Duke Energy’s chief executive officer went before Florida regulators Tuesday to try to allay concerns about a merger last month with Progress Energy — but major questions remain about how the utility will deal with an idled nuclear power plant at Crystal River, reports Jim Saunders of the News Service of Florida.
CEO Jim Rogers, whose company is now the parent of Progress Energy Florida, told the state Public Service Commission that the merger should ultimately help reduce long-term costs for consumers. He said moving into the large Florida market was “one of the things that made the merger attractive from the beginning.”
“The combined company will become stronger, more efficient, better at our core mission,” Rogers said.
But the CEO’s introductory meeting with regulators was dominated by talk about the Crystal River plant that has been shut down since 2009, when a containment building was damaged during a project to replace a steam generator. Early last year, as the plant was getting prepared to operate again, additional damage was discovered in a different part of the building.
Duke is going through a complicated process of trying to determine whether to repair the plant or shutter it permanently. Initially, repair costs were estimated at $900 million to $1.3 billion, but Rogers said those numbers are “trending up” as engineering work and investigations continue.
Major questions center on how much money — if any — an insurer will provide for the repairs, amid questions about whether Progress botched earlier work. Officials from Duke, its Florida subsidiary and the insurer, Nuclear Electric Insurance Limited, have been in negotiations and will enter non-binding mediation this fall.
“The issue is not whether they will (pay), in my mind, it is how much they will pay,” Rogers said.
The insurer’s decision could help drive how much of the cost gets passed along to customers if the utility decides to repair the plant. Progress Energy Florida and representatives of consumers and business groups reached a wide-ranging settlement early this year that includes financial incentives for the utility to decide by Jan. 1 whether to repair the plant or shut it down permanently.
State Public Counsel J.R. Kelly, whose office represents consumers in utility issues, said he doesn’t know whether Duke will be able to make a decision by the end of the year. He said the decision likely will involve a number of factors, including the amount of insurance payments and finalizing engineering work.
Jon Moyle, an attorney for the Florida Industrial Power Users Group, a business coalition that intervenes in utility cases, pointed to the importance of the insurance issues.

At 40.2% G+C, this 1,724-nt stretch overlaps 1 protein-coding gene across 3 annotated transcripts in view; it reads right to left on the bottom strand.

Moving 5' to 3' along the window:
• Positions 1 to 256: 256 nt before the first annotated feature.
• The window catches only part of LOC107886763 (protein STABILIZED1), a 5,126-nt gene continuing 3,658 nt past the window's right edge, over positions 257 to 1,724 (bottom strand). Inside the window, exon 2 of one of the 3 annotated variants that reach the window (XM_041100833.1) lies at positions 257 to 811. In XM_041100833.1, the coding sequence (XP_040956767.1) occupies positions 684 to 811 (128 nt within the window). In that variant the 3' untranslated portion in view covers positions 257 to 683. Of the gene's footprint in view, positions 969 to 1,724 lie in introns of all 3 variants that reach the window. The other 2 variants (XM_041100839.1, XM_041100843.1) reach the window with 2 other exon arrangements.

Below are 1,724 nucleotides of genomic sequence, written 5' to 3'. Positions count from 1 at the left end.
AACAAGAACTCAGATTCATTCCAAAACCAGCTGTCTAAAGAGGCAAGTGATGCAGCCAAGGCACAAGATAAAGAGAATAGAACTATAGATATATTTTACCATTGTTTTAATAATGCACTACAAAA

“That’s a key component that we’re spending time looking at very closely,” Moyle said during a briefing that the PSC held on the Crystal River issue after Rogers’ appearance.
North Carolina-based Duke finalized its merger early last month with Progress, creating the largest utility in the country. The transition, however, has been shadowed by a controversy about the Duke board’s quick decision to oust former Progress CEO Bill Johnson as the top executive of the newly merged company and replace him with Rogers.
North Carolina regulators have been highly critical of the board’s decision, saying they had been led to believe during the merger that Johnson would be CEO and Rogers would serve as executive chairman. Rogers had served as Duke CEO.
The Florida Public Service Commission, however, largely stayed away Tuesday from the boardroom controversy. Instead, they asked Rogers about issues such as Crystal River and how the newly merged company would interact with regulators.
“We’re not here to tell you how to run your company,” Commissioner Julie Brown told Rogers. “But we are here to know how you run your company.”
Progress Energy Florida also will be going through a major change in the coming months, after President Vincent Dolan announced last week that he plans to retire by the end of the year. General Counsel R. Alexander “Alex” Glenn will replace Dolan, and both of them joined Rogers in answering the commission’s questions Tuesday.
Rogers expressed support for the wide-ranging settlement agreement that Progress Energy Florida reached early this year with consumer and business representatives — and which was approved by the PSC.
Along with trying to set a timetable for making a decision about the Crystal River repairs, the settlement will allow the utility to raise base electric rates by $150 million and collect $350 million over a five-year period for two potential nuclear reactors in Levy County. Also, however, it requires Progress Energy Florida to refund $288 million to customers in what are known as “replacement power costs,” which relate to the need to buy or generate electricity elsewhere to make up for lost production at the idled Crystal River plant.
But Sen. Charlie Dean, an Inverness Republican who attended part of Rogers’ presentation, said his constituents have questions about Crystal River and the money they have paid for the Levy County project. Progress does not plan to build reactors in Levy County for at least another decade and might not ever build the project, but customers have been required to pay for initial costs such as licensing.
“We are having an assessment placed against us and the customers,” said Dean, whose sprawling, largely rural district has a large number of Progress customers. “Someone needs to answer, where’s our money? What’s going to happen to it?”